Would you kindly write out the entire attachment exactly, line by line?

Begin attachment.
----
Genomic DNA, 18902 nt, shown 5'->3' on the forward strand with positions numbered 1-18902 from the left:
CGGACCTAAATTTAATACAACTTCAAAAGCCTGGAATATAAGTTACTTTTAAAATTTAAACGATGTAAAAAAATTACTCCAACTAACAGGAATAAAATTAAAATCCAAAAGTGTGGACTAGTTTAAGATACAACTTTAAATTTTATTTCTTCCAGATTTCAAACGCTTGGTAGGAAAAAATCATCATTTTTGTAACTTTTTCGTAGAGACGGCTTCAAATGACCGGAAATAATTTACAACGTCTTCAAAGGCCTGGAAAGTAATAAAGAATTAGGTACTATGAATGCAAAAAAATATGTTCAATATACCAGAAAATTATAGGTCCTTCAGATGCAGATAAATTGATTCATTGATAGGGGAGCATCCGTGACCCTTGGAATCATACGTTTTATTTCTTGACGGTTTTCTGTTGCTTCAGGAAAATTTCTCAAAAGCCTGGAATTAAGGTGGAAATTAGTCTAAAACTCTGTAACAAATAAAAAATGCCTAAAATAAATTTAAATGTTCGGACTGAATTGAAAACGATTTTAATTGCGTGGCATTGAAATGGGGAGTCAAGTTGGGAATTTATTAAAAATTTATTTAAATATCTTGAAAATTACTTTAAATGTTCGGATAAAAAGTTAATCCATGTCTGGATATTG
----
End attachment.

Genomic DNA, 18902 nt, shown 5'->3' on the forward strand with positions numbered 1-18902 from the left:
CGGACCTAAATTTAATACAACTTCAAAAGCCTGGAATATAAGTTACTTTTAAAATTTAAACGATGTAAAAAAATTACTCCAACTAACAGGAATAAAATTAAAATCCAAAAGTGTGGACTAGTTTAAGATACAACTTTAAATTTTATTTCTTCCAGATTTCAAACGCTTGGTAGGAAAAAATCATCATTTTTGTAACTTTTTCGTAGAGACGGCTTCAAATGACCGGAAATAATTTACAACGTCTTCAAAGGCCTGGAAAGTAATAAAGAATTAGGTACTATGAATGCAAAAAAATATGTTCAATATACCAGAAAATTATAGGTCCTTCAGATGCAGATAAATTGATTCATTGATAGGGGAGCATCCGTGACCCTTGGAATCATACGTTTTATTTCTTGACGGTTTTCTGTTGCTTCAGGAAAATTTCTCAAAAGCCTGGAATTAAGGTGGAAATTAGTCTAAAACTCTGTAACAAATAAAAAATGCCTAAAATAAATTTAAATGTTCGGACTGAATTGAAAACGATTTTAATTGCGTGGCATTGAAATGGGGAGTCAAGTTGGGAATTTATTAAAAATTTATTTAAATATCTTGAAAATTACTTTAAATGTTCGGATAAAAAGTTAATCCATGTCTGGATATTG